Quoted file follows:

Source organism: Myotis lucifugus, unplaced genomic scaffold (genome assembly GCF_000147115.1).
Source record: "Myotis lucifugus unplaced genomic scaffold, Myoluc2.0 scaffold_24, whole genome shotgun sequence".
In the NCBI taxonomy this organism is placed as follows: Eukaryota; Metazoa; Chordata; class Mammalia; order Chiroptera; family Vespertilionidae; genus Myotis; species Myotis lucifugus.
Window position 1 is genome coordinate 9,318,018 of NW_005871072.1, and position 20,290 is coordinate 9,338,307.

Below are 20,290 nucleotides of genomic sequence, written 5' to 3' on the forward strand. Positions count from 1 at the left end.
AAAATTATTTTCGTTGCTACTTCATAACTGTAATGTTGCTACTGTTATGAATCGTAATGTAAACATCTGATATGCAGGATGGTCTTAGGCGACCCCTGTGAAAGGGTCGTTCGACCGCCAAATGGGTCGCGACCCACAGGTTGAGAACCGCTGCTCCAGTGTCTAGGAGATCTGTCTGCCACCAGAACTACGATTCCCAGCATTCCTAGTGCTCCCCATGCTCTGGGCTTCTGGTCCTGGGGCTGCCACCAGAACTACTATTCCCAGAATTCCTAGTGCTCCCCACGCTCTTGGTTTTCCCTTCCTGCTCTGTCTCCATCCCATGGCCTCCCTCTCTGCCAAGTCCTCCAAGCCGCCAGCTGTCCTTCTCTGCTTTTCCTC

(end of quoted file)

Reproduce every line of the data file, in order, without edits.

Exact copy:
Source organism: Myotis lucifugus, unplaced genomic scaffold (genome assembly GCF_000147115.1).
Source record: "Myotis lucifugus unplaced genomic scaffold, Myoluc2.0 scaffold_24, whole genome shotgun sequence".
In the NCBI taxonomy this organism is placed as follows: Eukaryota; Metazoa; Chordata; class Mammalia; order Chiroptera; family Vespertilionidae; genus Myotis; species Myotis lucifugus.
Window position 1 is genome coordinate 9,318,018 of NW_005871072.1, and position 20,290 is coordinate 9,338,307.

Below are 20,290 nucleotides of genomic sequence, written 5' to 3' on the forward strand. Positions count from 1 at the left end.
AAAATTATTTTCGTTGCTACTTCATAACTGTAATGTTGCTACTGTTATGAATCGTAATGTAAACATCTGATATGCAGGATGGTCTTAGGCGACCCCTGTGAAAGGGTCGTTCGACCGCCAAATGGGTCGCGACCCACAGGTTGAGAACCGCTGCTCCAGTGTCTAGGAGATCTGTCTGCCACCAGAACTACGATTCCCAGCATTCCTAGTGCTCCCCATGCTCTGGGCTTCTGGTCCTGGGGCTGCCACCAGAACTACTATTCCCAGAATTCCTAGTGCTCCCCACGCTCTTGGTTTTCCCTTCCTGCTCTGTCTCCATCCCATGGCCTCCCTCTCTGCCAAGTCCTCCAAGCCGCCAGCTGTCCTTCTCTGCTTTTCCTC